About to hit the news bulletins is another gene therapy death. This is the third. In September 1999 the death of an 18 year-old boy was attributed to gene therapy with an adenoviral vector delivered directly into his liver. He had Ornithine Transcarbamylase Deficiency, an inherited disorder that meant his liver was unable to break down ammonia. Over the following 4 days his condition deteriorated rapidly, and he died a severe immune reaction to the adenovirus.
The second death occurred in a small French trial for X-SCID (the boys-in-a-bubble disease). 12 children in France received gene therapy and four developed acute T cell leukaemia and one died in October 2005. 10 children have been treated in England with a similar protocol have not developed leukemia.
Earlier this week a patient died in an American trial of gene therapy for patients with severe rheumatoid arthritis. The trial involved the administration of an Adeno-associated virus expressing an inhibitor for TNF-alpha. 127 patients have so far been safely treated with this vector. this patient died of acute hepatitis. It is not yet clear what the role the gene therapy played in the death.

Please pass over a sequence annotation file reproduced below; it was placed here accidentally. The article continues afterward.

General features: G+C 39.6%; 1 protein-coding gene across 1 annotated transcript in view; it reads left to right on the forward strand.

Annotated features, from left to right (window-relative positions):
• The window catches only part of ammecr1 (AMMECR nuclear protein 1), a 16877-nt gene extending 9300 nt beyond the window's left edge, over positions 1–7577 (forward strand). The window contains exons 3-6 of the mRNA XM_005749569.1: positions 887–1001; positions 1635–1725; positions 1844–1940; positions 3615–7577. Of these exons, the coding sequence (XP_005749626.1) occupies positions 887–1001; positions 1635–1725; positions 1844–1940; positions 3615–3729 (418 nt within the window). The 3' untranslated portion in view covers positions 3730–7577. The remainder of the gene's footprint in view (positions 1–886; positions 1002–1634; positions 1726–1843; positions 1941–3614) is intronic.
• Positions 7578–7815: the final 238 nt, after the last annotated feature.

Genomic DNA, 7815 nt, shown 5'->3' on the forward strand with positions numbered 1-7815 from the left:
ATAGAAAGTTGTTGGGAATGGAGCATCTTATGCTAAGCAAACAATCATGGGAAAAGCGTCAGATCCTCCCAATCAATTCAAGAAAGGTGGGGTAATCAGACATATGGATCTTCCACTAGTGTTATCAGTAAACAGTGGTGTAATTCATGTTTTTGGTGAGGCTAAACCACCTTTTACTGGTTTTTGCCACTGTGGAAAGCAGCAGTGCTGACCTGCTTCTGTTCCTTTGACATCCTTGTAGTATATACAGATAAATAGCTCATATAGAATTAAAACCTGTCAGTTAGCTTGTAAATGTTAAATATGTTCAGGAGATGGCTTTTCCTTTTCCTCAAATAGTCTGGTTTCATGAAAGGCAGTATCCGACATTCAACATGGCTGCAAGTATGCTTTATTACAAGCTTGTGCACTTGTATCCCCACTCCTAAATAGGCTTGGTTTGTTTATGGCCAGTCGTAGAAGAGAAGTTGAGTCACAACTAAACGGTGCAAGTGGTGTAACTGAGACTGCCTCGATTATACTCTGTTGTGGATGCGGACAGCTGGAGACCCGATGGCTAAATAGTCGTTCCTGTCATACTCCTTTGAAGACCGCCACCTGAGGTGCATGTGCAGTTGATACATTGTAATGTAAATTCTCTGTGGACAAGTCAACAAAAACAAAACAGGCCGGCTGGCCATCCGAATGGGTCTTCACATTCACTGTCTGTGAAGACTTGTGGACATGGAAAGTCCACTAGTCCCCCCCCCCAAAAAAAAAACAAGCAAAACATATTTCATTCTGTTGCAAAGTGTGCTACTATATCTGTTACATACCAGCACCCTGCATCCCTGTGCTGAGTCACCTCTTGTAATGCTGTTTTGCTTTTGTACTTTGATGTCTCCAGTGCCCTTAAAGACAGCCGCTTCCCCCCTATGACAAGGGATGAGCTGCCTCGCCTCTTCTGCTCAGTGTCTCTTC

Gene therapy remains one of the safest forms of treatment, but as with all experimental therapy there are unforeseen hazards. Thousands of patients worldwide have received various forms of gene therapy, mostly for cancer.
Gene therapy involves introducing a foreign gene into the patient either to replace something that is missing or to invoke an immune response. There are many ways of doing this but commonly a partially inactivated virus is used. Currently many congenital diseases are being treated. Where the missing gene has been identified a virus is used to slip in a replacement copy. Hemophilia, congenital blindness, muscular dystrophy, various immune deficiencies and cystic fibrosis are all disease that show promising early results.
I have sat on the British Gene Therapy Advisory Committee for the past 5 and half years. I am constantly amazed at the quality of the science and equally at the quality of regulation. The people involved in this work are seriously bright and scrupulously honest.